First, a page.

|Publication number||US5110072 A|
|Application number||US 07/611,372|
|Publication date||May 5, 1992|
|Filing date||Nov 13, 1990|
|Priority date||May 19, 1989|
|Publication number||07611372, 611372, US 5110072 A, US 5110072A, US-A-5110072, US5110072 A, US5110072A|
|Inventors||George A. Owl, deceased|
|Original Assignee||Rockwell International Corporation|
|Export Citation||BiBTeX, EndNote, RefMan|
|Patent Citations (9), Referenced by (11), Classifications (5), Legal Events (7)|
|External Links: USPTO, USPTO Assignment, Espacenet|
This is a continuation of copending application Ser. No. 07/354,320 filed May 19, 1989, now abandoned.
1. Field of the Invention
This invention relates to hinge mechanisms and more particularly to a hinge mechanism coupling a moveable control surface on the leading or trailing edge of a flexible wing, or other lifting surface element, to that element. Such control surfaces often extend over an appreciable part of the leading or trailing edge of their associated lifting surfaces, and when such lifting surfaces become deflected, as is the case of most high performance aircraft, the control surfaces must follow the deflection to preserve streamlines and wing flight parameters. Actuation of such deflected control surfaces requires less energy when their coupling edges are allowed to move in-plane with the associated lifting surfaces. A multiple point suspension system for typical control surfaces holds the two ends of the control element fixed rotatably to the supporting surface. One or more intermediate hinge mechanisms couples the central portion of the same to its associated lifting surface and shapes its plane to approximate that of the lifting surface.
Commanded rotation of the deflected control surface introduces out of plane stresses and tends to force the control surface to strain at its attach points. These stresses tend to separate the intermediate hinge points from their component parts. In the hinge mechanism of this invention, a piston-like element, or stress bar, is rotatably coupled to the flexed lifting surface. The piston rides within a cylinder type socket fixed in the control surface so that no out of plane motion of the control surface hinge point is permitted as the surface itself is rotated. In summary, the control surface maintains its flexed condition while deflected to provide control forces and its intermediate hinge point is allowed fore and aft motion to eliminate strains and stresses resulting from forces tending to un-flex the support surface.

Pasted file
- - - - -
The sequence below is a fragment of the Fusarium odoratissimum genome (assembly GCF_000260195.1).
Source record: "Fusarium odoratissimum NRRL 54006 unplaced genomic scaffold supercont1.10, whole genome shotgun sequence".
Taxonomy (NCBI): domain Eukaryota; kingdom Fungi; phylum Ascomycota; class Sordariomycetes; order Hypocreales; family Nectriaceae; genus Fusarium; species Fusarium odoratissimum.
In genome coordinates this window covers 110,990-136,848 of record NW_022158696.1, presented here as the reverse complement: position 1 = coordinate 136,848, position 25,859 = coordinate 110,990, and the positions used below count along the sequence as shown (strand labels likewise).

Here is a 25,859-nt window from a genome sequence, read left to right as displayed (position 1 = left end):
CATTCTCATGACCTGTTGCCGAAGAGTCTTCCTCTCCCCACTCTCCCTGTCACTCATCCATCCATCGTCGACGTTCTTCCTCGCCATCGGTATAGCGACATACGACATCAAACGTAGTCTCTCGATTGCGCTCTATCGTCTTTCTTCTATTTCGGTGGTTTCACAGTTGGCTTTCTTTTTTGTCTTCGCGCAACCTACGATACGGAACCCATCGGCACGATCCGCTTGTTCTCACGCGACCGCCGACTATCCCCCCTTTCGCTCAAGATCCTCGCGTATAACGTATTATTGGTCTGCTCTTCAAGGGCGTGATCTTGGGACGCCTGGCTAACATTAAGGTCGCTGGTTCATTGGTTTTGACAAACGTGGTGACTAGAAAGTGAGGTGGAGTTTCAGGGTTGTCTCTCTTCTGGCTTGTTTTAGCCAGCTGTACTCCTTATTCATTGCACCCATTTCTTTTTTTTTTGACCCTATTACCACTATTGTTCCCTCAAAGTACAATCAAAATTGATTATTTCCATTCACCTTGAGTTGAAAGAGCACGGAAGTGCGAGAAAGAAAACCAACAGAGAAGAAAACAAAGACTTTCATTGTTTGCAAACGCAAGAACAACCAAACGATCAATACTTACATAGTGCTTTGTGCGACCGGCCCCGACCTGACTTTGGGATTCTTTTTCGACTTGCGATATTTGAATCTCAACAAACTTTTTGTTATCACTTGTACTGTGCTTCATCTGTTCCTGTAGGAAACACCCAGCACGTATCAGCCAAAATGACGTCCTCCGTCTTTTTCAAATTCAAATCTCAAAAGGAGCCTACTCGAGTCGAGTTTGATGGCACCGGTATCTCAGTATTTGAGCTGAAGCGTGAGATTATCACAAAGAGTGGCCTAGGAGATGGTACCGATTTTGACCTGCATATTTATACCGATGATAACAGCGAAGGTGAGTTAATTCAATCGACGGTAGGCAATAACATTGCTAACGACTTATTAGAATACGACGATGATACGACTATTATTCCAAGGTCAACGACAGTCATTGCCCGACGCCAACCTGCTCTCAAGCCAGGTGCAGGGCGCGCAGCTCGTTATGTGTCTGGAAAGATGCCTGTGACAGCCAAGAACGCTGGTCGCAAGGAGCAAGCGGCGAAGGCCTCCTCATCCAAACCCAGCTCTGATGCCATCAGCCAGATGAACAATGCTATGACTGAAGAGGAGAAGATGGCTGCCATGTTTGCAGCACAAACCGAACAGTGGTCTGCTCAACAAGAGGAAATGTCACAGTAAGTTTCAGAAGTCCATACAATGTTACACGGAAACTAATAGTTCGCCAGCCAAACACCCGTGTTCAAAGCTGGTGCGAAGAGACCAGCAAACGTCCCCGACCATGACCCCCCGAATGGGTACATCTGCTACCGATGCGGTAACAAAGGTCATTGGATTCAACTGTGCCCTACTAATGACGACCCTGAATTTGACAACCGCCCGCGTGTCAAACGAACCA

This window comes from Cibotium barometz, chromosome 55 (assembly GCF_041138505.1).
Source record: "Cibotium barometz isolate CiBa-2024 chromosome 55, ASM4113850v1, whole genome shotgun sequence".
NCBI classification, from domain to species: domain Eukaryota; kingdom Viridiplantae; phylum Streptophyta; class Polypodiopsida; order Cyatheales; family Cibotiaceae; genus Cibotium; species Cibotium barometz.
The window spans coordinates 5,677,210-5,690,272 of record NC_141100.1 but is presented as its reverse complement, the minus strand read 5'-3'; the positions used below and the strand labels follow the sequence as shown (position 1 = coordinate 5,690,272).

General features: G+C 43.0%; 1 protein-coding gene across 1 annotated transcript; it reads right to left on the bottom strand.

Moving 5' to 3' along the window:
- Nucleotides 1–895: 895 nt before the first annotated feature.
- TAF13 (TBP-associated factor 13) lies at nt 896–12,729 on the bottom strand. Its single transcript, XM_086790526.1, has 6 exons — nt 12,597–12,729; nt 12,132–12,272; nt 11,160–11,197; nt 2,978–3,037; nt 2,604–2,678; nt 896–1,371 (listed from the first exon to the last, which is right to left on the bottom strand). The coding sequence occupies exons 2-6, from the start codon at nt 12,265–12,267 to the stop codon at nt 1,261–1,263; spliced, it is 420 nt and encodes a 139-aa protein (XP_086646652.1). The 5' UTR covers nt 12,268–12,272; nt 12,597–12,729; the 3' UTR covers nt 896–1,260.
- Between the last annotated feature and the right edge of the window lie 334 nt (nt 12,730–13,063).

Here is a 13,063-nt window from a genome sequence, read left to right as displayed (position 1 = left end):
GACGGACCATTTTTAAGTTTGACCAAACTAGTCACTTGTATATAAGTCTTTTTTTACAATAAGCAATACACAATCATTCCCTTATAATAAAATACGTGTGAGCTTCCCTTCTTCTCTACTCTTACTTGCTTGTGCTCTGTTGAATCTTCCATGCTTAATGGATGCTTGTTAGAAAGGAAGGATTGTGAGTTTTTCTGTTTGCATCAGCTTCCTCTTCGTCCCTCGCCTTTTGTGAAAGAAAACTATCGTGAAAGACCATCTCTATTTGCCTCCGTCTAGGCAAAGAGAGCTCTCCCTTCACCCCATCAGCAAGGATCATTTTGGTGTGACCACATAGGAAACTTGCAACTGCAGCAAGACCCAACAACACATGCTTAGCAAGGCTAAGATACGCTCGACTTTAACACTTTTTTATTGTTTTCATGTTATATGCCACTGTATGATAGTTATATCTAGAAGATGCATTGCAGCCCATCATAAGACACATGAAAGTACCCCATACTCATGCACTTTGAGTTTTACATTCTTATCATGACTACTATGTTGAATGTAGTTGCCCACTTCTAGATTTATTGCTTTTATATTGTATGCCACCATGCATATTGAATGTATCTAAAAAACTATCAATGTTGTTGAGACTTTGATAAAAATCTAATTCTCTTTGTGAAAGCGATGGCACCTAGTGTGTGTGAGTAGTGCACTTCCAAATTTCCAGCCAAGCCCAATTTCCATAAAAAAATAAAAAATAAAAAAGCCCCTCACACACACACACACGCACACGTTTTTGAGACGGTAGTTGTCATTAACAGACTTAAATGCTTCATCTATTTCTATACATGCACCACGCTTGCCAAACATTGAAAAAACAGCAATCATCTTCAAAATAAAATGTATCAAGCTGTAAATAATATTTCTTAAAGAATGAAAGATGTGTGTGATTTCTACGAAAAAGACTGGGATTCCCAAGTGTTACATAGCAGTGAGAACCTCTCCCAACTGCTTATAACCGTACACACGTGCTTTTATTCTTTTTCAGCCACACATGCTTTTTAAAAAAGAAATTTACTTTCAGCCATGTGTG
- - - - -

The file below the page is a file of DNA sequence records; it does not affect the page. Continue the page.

2. Background Art
Mechanical means used to compensate for binding of hinged surfaces are well known in the field of this invention. Fixed hinge arrangements in U.S. Pat. No. 3,140,066, Multiple Pivot Mounting Means, by R. S. Sutton, et al., and in U.S. Pat. No. 4,213,587, Hinge Arrangement for Control Surfaces, by W. G. Roeseler, et al., are but two of the types of compensation adaptable to distorted hinge lines.
No knowledge of prior use of the socket/piston arrangement of the within support stabilizer hinge has been forthcoming from a search of the art involved here.
The primary object of this invention is to provide a hinge device useable with large control surfaces connected to flexible thin wings of high performance aircraft, which provides positive vertical support and "out of plane" constraint on such control surfaces in the face of significant flexure of their associated thin wings.
Aircraft wings usually incorporate two or more symmetrically arrayed hinged segments at their trailing and/or leading edges, which are rotated about an essentially spanwise hinge axis to change the effective wing chamber and thereby generate (or permit) changes in wing lift for purposes of control or reduction of the minimum flying speed. These devices are commonly called ailerons, elevons, flaps or rudders.
All conventional aircraft wings experience deflections as a result of the lifting forces necessary for flight and the magnitude of this deflection is a function of the lifting intensity, wing geometry and structural properties of its component materials. Evolving technology in structural materials, mainly advanced composites, is resulting in a trend towards increased wing slenderness and thus increased bending deflections in flight. Some designs, such as HiMAT RPRV, encourage passive bending deflection to capitalize on resulting benefits.
A hinged leading or trailing edge segment (viz. "control surface") may have two or more finite hinges, usually incorporating self-aligning bearings. If only two hinges are used, the contour of the hinged segment will fair smoothly with the wing contour at only one location condition (usually at the no-load or jig condition). Wing deflection results in a vertical mismatch between wing and control surface profiles (see FIG. 6), which increases with distance from the nearest hinge and with increasing wing deflection. This mismatch is undesirable because it degrades aerodynamic performance of the wing.